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Technique Restores Fertility to Patients with Fibroids

By Medimaging International staff writers
Posted on 19 Jun 2017
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Image: The digital subtraction angiography images show the progress of partial Uterine Fibroid Embolization (UFE) treatments (Photo courtesy of RSNA).
Image: The digital subtraction angiography images show the progress of partial Uterine Fibroid Embolization (UFE) treatments (Photo courtesy of RSNA).
Researchers have shown that Uterine Fibroid Embolization (UFE) treatments can enable women suffering from uterine fibroids to become pregnant again.

Uterine fibroids often cause infertility and complications during pregnancy, and current standard treatments consist of surgery to remove the fibroids that may cause complications such as hysterectomy, and is not always effective. UFE treatments on the other hand are not yet fully accepted for fertility-preserving treatment in women with symptomatic fibroids.

The researchers from the Department of Interventional Radiology at the Saint Louis Hospital (Lisbon, Portugal) registered the pregnancy rates of 359 women with fertility problems who suffered from uterine fibroids, for a period of nearly six years. All of the women had undergone either partial or conventional UFE treatment. The study was published online in the June 2017 issue of the journal Radiology.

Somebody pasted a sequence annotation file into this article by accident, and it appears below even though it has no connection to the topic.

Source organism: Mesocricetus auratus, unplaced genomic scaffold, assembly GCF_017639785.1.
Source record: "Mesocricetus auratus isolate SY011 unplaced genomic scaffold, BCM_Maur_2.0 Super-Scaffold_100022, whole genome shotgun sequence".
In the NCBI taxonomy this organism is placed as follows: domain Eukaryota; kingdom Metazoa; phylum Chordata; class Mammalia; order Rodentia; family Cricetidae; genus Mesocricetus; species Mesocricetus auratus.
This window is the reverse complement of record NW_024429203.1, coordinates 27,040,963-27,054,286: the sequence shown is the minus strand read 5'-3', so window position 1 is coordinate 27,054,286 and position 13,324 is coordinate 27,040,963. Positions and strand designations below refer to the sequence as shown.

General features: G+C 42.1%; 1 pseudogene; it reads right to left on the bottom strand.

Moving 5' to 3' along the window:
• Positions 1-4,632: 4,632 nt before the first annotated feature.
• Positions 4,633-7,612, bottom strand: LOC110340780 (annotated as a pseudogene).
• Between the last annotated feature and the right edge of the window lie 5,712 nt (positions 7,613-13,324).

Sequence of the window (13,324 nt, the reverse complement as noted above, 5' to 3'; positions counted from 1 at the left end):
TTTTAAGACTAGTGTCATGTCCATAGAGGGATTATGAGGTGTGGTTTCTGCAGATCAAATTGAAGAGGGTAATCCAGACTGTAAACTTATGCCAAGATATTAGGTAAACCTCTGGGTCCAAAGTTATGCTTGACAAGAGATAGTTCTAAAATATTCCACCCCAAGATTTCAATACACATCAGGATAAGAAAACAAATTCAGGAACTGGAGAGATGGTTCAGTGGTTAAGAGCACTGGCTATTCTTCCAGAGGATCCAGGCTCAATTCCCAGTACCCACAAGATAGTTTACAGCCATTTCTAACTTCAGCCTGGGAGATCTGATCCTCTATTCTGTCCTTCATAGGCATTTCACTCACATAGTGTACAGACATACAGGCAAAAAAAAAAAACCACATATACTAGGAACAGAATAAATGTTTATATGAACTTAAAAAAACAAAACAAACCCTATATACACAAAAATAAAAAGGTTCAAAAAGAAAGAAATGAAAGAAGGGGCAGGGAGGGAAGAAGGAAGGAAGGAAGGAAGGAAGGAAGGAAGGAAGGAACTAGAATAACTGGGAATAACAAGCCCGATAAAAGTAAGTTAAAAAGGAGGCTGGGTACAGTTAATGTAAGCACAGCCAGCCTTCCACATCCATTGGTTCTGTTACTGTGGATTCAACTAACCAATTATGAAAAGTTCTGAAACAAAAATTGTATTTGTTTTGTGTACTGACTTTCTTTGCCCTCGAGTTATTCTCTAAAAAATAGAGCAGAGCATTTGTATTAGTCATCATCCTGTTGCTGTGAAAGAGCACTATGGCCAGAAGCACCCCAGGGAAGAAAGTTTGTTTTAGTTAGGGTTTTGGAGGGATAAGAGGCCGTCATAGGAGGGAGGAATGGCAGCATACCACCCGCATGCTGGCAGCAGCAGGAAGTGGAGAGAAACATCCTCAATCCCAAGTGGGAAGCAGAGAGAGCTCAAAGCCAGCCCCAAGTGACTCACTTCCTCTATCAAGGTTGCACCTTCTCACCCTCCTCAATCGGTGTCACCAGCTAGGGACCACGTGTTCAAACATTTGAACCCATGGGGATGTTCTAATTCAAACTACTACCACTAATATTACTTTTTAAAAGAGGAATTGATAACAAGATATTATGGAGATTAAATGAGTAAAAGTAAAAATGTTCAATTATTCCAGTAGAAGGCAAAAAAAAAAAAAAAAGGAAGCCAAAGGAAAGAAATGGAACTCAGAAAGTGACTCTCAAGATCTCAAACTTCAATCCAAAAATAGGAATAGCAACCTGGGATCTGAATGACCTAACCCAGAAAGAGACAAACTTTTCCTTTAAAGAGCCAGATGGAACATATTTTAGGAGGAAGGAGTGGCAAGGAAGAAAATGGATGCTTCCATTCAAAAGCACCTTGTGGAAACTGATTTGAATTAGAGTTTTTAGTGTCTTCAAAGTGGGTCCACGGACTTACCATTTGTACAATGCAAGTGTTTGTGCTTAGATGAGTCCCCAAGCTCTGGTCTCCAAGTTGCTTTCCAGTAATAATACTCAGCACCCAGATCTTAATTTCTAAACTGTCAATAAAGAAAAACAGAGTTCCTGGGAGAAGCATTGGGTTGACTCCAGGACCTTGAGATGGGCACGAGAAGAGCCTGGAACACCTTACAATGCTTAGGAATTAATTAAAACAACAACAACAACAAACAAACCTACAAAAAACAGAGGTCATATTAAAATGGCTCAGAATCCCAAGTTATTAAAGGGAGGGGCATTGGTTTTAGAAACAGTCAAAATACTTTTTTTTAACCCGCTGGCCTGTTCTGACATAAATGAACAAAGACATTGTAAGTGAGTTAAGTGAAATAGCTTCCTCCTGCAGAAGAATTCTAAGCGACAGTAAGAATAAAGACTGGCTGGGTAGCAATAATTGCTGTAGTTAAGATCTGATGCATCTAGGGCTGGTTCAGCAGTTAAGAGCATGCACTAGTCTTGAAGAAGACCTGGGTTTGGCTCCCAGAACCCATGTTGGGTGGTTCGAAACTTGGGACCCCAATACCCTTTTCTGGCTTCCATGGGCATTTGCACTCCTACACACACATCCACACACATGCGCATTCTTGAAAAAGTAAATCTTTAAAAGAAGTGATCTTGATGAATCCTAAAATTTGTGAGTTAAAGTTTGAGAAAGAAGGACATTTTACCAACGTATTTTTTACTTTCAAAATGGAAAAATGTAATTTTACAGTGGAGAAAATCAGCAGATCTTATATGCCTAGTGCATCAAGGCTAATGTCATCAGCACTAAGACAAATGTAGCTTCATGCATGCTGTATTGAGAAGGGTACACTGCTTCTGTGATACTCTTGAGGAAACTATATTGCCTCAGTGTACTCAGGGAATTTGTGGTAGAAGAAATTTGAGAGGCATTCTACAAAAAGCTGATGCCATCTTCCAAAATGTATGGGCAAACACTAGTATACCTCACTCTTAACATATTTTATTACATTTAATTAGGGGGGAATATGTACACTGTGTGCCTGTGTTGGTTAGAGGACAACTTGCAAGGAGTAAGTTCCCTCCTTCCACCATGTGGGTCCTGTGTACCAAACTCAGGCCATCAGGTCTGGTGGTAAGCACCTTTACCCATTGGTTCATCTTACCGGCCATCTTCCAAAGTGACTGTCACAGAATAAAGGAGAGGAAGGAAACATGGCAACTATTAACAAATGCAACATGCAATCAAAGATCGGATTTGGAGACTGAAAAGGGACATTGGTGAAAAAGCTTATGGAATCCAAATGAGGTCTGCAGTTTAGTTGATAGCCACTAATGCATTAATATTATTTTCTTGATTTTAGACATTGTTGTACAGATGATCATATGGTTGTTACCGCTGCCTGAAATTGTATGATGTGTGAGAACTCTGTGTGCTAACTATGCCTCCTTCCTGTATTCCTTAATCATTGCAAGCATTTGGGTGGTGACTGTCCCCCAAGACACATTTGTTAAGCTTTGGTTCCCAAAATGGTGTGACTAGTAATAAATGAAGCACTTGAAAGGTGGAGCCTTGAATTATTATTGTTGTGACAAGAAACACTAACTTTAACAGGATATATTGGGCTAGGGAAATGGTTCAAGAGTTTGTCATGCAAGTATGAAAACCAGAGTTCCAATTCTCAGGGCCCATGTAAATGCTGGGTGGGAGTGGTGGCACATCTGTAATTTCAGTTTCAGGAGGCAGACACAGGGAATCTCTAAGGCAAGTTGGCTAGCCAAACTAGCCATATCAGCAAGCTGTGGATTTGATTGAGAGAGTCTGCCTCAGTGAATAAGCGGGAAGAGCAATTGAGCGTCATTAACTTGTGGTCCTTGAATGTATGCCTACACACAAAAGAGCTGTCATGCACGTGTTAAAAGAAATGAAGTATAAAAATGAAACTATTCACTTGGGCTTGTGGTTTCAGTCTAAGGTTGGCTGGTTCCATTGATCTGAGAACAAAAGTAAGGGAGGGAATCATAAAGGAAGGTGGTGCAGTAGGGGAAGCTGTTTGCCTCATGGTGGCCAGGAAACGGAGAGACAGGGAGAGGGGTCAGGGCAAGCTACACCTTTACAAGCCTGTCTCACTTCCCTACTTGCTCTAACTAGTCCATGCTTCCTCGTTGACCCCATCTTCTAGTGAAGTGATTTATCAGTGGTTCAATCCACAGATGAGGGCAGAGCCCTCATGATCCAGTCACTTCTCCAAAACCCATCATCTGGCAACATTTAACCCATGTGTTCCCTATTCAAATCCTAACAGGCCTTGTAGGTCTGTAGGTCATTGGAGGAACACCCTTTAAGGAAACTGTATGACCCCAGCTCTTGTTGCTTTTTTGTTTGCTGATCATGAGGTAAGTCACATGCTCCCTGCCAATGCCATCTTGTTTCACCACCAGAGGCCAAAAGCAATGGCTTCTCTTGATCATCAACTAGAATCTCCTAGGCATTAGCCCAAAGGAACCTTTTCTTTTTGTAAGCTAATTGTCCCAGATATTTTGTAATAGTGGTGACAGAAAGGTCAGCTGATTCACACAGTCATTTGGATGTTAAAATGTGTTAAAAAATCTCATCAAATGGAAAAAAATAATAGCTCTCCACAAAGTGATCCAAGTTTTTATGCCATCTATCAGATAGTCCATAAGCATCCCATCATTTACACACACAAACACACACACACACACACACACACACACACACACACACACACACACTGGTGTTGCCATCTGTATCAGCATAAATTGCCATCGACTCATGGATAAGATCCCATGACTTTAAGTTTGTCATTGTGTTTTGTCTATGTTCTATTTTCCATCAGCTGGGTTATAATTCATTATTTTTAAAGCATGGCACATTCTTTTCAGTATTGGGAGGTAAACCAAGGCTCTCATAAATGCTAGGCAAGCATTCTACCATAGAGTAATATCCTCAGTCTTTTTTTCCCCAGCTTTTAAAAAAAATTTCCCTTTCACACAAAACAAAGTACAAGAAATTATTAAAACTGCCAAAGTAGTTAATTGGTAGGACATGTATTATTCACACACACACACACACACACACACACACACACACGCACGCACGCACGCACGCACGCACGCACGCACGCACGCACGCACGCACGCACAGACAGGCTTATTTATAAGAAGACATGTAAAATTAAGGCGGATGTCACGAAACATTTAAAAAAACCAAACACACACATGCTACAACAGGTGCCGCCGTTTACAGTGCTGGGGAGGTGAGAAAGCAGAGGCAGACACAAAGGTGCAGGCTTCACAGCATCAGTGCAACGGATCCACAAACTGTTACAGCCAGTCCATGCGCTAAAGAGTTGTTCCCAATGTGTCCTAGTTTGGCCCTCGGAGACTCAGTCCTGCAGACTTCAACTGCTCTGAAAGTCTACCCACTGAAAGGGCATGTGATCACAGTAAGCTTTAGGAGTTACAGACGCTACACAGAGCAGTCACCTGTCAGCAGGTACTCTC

The results of the research showed that 149 women (41.5%) in the study group became pregnant at least once during the 6-year study period. The clinicians used Magnetic Resonance Imaging (MRI) scans and digital subtraction angiography imaging to visualize partial UFE.

Study co-author João Martins Pisco, MD, PhD, from the Department of Interventional Radiology at Saint Louis Hospital in Lisbon, Portugal, said, “Our findings show that UFE is a fertility-restoring procedure in women with uterine fibroids who wish to conceive, and pregnancy following UFE appears to be safe with low morbidity. Women who had been unable to conceive had normal pregnancies after UFE and similar complication rates as the general population in spite of being in a high-risk group. In our study there are now almost 200 newborns following UFE. Our next step will be a randomized study comparing the results of partial and conventional UFE."

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